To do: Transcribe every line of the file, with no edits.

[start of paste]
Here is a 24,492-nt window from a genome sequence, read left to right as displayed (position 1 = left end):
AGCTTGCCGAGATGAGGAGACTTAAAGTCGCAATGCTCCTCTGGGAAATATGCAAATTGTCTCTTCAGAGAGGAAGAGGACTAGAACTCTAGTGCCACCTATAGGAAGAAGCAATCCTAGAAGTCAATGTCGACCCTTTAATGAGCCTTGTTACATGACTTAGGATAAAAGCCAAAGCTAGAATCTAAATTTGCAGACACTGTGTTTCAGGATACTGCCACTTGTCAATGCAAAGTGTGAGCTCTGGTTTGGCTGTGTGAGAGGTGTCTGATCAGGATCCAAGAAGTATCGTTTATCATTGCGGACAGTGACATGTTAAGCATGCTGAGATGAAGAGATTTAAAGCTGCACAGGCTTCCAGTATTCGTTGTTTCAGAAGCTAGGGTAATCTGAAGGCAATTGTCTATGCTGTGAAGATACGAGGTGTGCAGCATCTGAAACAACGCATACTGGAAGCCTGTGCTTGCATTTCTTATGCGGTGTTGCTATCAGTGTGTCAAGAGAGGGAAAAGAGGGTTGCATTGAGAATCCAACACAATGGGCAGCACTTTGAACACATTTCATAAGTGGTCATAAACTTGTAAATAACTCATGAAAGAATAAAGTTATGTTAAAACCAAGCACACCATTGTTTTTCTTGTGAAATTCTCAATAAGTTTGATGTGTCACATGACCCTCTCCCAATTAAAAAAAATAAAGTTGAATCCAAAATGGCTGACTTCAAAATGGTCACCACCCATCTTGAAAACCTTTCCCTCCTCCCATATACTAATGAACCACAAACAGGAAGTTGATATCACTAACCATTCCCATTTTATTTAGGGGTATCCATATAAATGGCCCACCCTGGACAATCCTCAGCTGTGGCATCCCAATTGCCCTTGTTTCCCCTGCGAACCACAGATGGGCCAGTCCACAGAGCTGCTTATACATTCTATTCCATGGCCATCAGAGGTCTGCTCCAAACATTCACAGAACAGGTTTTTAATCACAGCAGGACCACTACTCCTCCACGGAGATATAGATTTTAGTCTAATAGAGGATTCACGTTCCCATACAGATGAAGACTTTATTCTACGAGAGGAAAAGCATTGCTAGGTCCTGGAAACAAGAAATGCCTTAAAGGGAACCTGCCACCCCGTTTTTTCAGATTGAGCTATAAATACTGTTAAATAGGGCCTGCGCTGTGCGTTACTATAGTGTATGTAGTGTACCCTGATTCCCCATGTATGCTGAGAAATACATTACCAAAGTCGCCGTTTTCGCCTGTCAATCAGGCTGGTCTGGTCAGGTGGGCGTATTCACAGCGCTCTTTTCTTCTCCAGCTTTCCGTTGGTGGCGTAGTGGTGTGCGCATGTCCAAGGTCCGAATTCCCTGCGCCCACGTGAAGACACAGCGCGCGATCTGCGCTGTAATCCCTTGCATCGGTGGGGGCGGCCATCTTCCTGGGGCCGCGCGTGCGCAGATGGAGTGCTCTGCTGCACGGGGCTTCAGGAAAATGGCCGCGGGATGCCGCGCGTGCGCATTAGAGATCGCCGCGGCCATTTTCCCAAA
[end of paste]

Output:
Here is a 24,492-nt window from a genome sequence, read left to right as displayed (position 1 = left end):
AGCTTGCCGAGATGAGGAGACTTAAAGTCGCAATGCTCCTCTGGGAAATATGCAAATTGTCTCTTCAGAGAGGAAGAGGACTAGAACTCTAGTGCCACCTATAGGAAGAAGCAATCCTAGAAGTCAATGTCGACCCTTTAATGAGCCTTGTTACATGACTTAGGATAAAAGCCAAAGCTAGAATCTAAATTTGCAGACACTGTGTTTCAGGATACTGCCACTTGTCAATGCAAAGTGTGAGCTCTGGTTTGGCTGTGTGAGAGGTGTCTGATCAGGATCCAAGAAGTATCGTTTATCATTGCGGACAGTGACATGTTAAGCATGCTGAGATGAAGAGATTTAAAGCTGCACAGGCTTCCAGTATTCGTTGTTTCAGAAGCTAGGGTAATCTGAAGGCAATTGTCTATGCTGTGAAGATACGAGGTGTGCAGCATCTGAAACAACGCATACTGGAAGCCTGTGCTTGCATTTCTTATGCGGTGTTGCTATCAGTGTGTCAAGAGAGGGAAAAGAGGGTTGCATTGAGAATCCAACACAATGGGCAGCACTTTGAACACATTTCATAAGTGGTCATAAACTTGTAAATAACTCATGAAAGAATAAAGTTATGTTAAAACCAAGCACACCATTGTTTTTCTTGTGAAATTCTCAATAAGTTTGATGTGTCACATGACCCTCTCCCAATTAAAAAAAATAAAGTTGAATCCAAAATGGCTGACTTCAAAATGGTCACCACCCATCTTGAAAACCTTTCCCTCCTCCCATATACTAATGAACCACAAACAGGAAGTTGATATCACTAACCATTCCCATTTTATTTAGGGGTATCCATATAAATGGCCCACCCTGGACAATCCTCAGCTGTGGCATCCCAATTGCCCTTGTTTCCCCTGCGAACCACAGATGGGCCAGTCCACAGAGCTGCTTATACATTCTATTCCATGGCCATCAGAGGTCTGCTCCAAACATTCACAGAACAGGTTTTTAATCACAGCAGGACCACTACTCCTCCACGGAGATATAGATTTTAGTCTAATAGAGGATTCACGTTCCCATACAGATGAAGACTTTATTCTACGAGAGGAAAAGCATTGCTAGGTCCTGGAAACAAGAAATGCCTTAAAGGGAACCTGCCACCCCGTTTTTTCAGATTGAGCTATAAATACTGTTAAATAGGGCCTGCGCTGTGCGTTACTATAGTGTATGTAGTGTACCCTGATTCCCCATGTATGCTGAGAAATACATTACCAAAGTCGCCGTTTTCGCCTGTCAATCAGGCTGGTCTGGTCAGGTGGGCGTATTCACAGCGCTCTTTTCTTCTCCAGCTTTCCGTTGGTGGCGTAGTGGTGTGCGCATGTCCAAGGTCCGAATTCCCTGCGCCCACGTGAAGACACAGCGCGCGATCTGCGCTGTAATCCCTTGCATCGGTGGGGGCGGCCATCTTCCTGGGGCCGCGCGTGCGCAGATGGAGTGCTCTGCTGCACGGGGCTTCAGGAAAATGGCCGCGGGATGCCGCGCGTGCGCATTAGAGATCGCCGCGGCCATTTTCCCAAA